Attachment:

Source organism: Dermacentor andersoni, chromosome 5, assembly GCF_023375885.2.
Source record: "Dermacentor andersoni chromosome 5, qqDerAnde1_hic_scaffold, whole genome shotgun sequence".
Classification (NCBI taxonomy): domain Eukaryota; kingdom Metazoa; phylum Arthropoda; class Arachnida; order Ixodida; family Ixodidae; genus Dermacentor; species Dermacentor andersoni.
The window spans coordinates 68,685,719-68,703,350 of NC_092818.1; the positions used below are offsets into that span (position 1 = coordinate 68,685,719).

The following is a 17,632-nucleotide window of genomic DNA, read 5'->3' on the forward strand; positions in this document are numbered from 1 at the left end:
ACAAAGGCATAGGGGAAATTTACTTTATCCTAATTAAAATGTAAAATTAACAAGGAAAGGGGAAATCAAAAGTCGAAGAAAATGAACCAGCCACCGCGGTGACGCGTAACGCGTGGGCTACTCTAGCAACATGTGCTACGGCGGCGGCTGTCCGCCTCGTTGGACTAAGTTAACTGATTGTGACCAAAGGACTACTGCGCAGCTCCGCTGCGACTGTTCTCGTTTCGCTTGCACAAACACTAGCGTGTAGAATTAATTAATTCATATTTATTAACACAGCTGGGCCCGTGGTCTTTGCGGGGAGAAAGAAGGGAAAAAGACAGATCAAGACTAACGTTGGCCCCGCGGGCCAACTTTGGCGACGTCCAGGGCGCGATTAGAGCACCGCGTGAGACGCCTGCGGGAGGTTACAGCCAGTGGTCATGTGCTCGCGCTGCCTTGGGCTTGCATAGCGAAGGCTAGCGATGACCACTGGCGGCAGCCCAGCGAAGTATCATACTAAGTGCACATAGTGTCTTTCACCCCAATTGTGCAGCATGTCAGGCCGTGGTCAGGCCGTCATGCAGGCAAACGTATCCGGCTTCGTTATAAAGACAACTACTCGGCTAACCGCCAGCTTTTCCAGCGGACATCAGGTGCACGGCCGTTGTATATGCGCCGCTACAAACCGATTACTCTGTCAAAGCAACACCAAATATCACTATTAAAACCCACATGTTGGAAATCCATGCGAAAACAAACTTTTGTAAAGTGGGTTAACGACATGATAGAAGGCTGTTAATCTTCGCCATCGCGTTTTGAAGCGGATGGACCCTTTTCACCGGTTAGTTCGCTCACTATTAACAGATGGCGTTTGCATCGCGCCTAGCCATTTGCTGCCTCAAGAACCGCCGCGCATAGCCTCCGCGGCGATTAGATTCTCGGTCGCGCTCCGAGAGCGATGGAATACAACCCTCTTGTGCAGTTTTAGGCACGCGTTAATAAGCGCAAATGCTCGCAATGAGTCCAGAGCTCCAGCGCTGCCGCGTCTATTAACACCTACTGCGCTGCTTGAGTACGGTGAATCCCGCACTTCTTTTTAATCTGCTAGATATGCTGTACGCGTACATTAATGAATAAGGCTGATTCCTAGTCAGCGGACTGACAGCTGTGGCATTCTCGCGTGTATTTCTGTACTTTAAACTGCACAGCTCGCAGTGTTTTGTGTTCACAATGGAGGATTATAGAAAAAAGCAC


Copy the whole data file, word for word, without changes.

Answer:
Source organism: Dermacentor andersoni, chromosome 5, assembly GCF_023375885.2.
Source record: "Dermacentor andersoni chromosome 5, qqDerAnde1_hic_scaffold, whole genome shotgun sequence".
Classification (NCBI taxonomy): domain Eukaryota; kingdom Metazoa; phylum Arthropoda; class Arachnida; order Ixodida; family Ixodidae; genus Dermacentor; species Dermacentor andersoni.
The window spans coordinates 68,685,719-68,703,350 of NC_092818.1; the positions used below are offsets into that span (position 1 = coordinate 68,685,719).

The following is a 17,632-nucleotide window of genomic DNA, read 5'->3' on the forward strand; positions in this document are numbered from 1 at the left end:
ACAAAGGCATAGGGGAAATTTACTTTATCCTAATTAAAATGTAAAATTAACAAGGAAAGGGGAAATCAAAAGTCGAAGAAAATGAACCAGCCACCGCGGTGACGCGTAACGCGTGGGCTACTCTAGCAACATGTGCTACGGCGGCGGCTGTCCGCCTCGTTGGACTAAGTTAACTGATTGTGACCAAAGGACTACTGCGCAGCTCCGCTGCGACTGTTCTCGTTTCGCTTGCACAAACACTAGCGTGTAGAATTAATTAATTCATATTTATTAACACAGCTGGGCCCGTGGTCTTTGCGGGGAGAAAGAAGGGAAAAAGACAGATCAAGACTAACGTTGGCCCCGCGGGCCAACTTTGGCGACGTCCAGGGCGCGATTAGAGCACCGCGTGAGACGCCTGCGGGAGGTTACAGCCAGTGGTCATGTGCTCGCGCTGCCTTGGGCTTGCATAGCGAAGGCTAGCGATGACCACTGGCGGCAGCCCAGCGAAGTATCATACTAAGTGCACATAGTGTCTTTCACCCCAATTGTGCAGCATGTCAGGCCGTGGTCAGGCCGTCATGCAGGCAAACGTATCCGGCTTCGTTATAAAGACAACTACTCGGCTAACCGCCAGCTTTTCCAGCGGACATCAGGTGCACGGCCGTTGTATATGCGCCGCTACAAACCGATTACTCTGTCAAAGCAACACCAAATATCACTATTAAAACCCACATGTTGGAAATCCATGCGAAAACAAACTTTTGTAAAGTGGGTTAACGACATGATAGAAGGCTGTTAATCTTCGCCATCGCGTTTTGAAGCGGATGGACCCTTTTCACCGGTTAGTTCGCTCACTATTAACAGATGGCGTTTGCATCGCGCCTAGCCATTTGCTGCCTCAAGAACCGCCGCGCATAGCCTCCGCGGCGATTAGATTCTCGGTCGCGCTCCGAGAGCGATGGAATACAACCCTCTTGTGCAGTTTTAGGCACGCGTTAATAAGCGCAAATGCTCGCAATGAGTCCAGAGCTCCAGCGCTGCCGCGTCTATTAACACCTACTGCGCTGCTTGAGTACGGTGAATCCCGCACTTCTTTTTAATCTGCTAGATATGCTGTACGCGTACATTAATGAATAAGGCTGATTCCTAGTCAGCGGACTGACAGCTGTGGCATTCTCGCGTGTATTTCTGTACTTTAAACTGCACAGCTCGCAGTGTTTTGTGTTCACAATGGAGGATTATAGAAAAAAGCAC